Lowe's sells a product called Natural Magic. It is in a round plastic jar
about 3" wide and 3" tall. It contains an odor absorbing gel. Stick one
inside the piece and leave it a few days. Costs about $4.
Thank you for the suggestions.
I will probably go with this suggestion, but I'm wondering whether the
smell would come back when the jar is removed. Sounds like it
eliminates the odor rather than the cause of the odor.
It does not eliminate the cause but furniture sets for long periods
accumulating odors. If it is new furniture the smell is probably off
gassing of the materials and finishes. This will eventually stop. Old
furniture sets for years accumulation odors. Either way, the odor absorbing
gel works very well but may need to be used now and again.
This is what you are looking for.
http://www.naturalmagic.com/gels.htm You can also order it from here
however Lowe's is about the cheapest place to buy the product and much
cheaper than direct.
Grey fuller's earth cat litter, and not scented. The expensive sorts
and the red clay sorts don't work.
Ball mill it before use (shake it in a bucket with a couple of rocks)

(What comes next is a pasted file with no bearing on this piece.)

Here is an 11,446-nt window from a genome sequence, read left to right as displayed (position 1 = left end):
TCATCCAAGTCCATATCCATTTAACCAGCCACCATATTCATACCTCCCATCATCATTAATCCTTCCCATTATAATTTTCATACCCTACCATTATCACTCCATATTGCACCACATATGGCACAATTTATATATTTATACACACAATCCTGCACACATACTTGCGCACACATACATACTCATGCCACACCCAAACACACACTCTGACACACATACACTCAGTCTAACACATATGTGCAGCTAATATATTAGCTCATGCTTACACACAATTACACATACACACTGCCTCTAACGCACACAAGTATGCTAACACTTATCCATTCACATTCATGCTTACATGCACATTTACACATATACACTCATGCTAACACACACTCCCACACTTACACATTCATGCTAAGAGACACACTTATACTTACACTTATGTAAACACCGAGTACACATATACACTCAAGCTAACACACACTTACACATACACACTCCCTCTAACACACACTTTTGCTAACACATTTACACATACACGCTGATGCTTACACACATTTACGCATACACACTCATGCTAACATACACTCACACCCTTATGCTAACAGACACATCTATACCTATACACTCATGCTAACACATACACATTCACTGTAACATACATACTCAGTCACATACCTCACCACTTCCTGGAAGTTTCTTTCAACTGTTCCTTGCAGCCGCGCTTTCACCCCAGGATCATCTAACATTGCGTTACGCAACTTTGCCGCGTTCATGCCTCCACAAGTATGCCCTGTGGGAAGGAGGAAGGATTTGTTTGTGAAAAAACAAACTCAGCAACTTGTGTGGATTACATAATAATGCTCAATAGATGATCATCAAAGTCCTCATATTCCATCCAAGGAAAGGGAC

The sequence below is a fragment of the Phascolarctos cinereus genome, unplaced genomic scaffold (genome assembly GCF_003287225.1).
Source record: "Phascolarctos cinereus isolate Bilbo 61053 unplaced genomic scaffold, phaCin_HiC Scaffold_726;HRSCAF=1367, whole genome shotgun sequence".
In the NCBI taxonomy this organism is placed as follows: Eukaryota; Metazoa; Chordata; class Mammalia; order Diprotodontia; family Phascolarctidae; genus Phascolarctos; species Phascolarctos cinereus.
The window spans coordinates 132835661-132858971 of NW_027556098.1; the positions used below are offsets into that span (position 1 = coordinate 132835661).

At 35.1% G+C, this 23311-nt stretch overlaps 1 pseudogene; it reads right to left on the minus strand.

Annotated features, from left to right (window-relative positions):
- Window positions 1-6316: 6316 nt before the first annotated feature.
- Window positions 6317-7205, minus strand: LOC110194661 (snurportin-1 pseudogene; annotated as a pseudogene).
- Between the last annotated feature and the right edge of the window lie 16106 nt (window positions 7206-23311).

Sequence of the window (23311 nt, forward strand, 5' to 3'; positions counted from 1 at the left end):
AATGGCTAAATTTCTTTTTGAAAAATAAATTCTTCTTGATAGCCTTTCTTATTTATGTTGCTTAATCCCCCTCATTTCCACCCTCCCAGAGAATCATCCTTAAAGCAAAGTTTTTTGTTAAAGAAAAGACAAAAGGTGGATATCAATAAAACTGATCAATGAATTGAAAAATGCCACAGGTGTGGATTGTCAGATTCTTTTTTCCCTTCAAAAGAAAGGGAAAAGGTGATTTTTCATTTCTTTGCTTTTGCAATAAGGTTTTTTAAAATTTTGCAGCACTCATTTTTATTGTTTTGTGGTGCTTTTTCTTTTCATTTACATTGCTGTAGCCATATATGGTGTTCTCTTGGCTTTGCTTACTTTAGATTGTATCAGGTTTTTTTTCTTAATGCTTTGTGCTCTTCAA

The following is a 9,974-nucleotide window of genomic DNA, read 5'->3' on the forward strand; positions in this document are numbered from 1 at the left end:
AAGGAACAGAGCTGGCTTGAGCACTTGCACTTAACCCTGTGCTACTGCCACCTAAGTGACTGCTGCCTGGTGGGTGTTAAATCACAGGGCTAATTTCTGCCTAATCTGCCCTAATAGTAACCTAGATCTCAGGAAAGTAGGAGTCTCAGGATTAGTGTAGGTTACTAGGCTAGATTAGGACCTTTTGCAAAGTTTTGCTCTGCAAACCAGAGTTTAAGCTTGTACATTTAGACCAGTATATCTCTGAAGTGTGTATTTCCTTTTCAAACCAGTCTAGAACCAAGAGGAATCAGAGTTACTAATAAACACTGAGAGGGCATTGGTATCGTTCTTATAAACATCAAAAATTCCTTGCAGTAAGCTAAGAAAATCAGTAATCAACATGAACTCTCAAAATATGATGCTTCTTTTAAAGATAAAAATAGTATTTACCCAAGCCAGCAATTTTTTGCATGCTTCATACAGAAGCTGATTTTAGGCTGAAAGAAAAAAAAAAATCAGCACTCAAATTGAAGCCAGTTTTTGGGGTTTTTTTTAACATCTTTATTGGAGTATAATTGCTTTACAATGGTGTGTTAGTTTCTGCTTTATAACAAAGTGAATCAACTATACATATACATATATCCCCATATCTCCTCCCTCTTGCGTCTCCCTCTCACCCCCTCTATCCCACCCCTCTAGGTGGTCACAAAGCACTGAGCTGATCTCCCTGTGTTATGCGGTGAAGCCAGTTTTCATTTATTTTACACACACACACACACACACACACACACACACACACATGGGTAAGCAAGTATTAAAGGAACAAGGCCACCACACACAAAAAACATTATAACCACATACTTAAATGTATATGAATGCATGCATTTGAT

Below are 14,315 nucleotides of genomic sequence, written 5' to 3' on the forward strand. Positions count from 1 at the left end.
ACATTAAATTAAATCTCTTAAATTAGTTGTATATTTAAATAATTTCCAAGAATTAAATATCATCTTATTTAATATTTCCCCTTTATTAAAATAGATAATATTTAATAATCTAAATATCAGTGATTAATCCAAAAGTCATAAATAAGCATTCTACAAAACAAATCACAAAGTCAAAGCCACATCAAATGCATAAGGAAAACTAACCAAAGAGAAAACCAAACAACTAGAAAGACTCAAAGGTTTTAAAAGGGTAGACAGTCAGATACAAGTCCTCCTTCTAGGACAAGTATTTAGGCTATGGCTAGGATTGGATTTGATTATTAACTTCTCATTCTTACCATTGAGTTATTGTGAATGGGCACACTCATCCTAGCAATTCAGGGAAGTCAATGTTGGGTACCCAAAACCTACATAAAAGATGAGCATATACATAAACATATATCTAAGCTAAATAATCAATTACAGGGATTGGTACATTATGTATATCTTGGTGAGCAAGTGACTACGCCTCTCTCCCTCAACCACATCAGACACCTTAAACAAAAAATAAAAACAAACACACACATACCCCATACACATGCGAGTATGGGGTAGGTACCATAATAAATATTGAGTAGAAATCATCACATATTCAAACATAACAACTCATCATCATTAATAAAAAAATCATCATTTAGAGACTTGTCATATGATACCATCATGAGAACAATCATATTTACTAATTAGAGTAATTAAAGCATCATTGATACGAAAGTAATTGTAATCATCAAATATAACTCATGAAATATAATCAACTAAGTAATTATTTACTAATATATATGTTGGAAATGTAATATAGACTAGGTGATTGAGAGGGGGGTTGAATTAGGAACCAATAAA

and spread it out thinly on baking trays or plates.
1. Wipe down the inside with Listerine or other such mouthwash. The thymol
will kill off any remaining mold and mildew.
2. Fresh air and sunlight.
3. Lastly, seal the inside with shellac followed by a very light sanding.
The shellac step may not be necessary depending on how successful you are
with the first two steps. The light sanding removes any roughness while
still keeping the wood sealed. Clothes will not snag on any rough wood.
Hi, thank you so much for the good advice. Can you answer the follow up
Should I use a liberal amount or just a damp cloth? I'm concerned that
the moisture will hurt the wood.
Is there a risk that the sun will dry the wood out and damage it? Does
it work if the sunlight passes through a window first? Also are you
talking about persistent exposure or just a couple of hours here and
A fairly damp cloth. You appear to be aware of the problem with what
might happen if it is too wet.
The sun will not dry out the wood as it is already quite dry and will
adapt to it surroundings. I suggest a ful day. Just be aware of the
possible bleaching effect if it is a dark wood or a darkening effect if it
is a light wood.
Do not use poly. It takes way too long to fully cure and will cause the
inside to smell of the solvents forever. Shellac is cheap, dries fast, and
is readily available at hardware stores.
At the upscale antique shop I worked at we would wash down the insides
of musty pieces with ammonia solution (maybe a cup per gallon,
sometimes straight up if it was bad). It worked well and the ammonia
would evaporate in a short while. The only piece it wouldn't work on
was an old pine server found in some barn. Inside we found the remains
of some raccoon dissolved into the boards. Nothing would get that smell
out and it took many many coats of chellac to seal it in. Hell knows
why the customer still wanted it.
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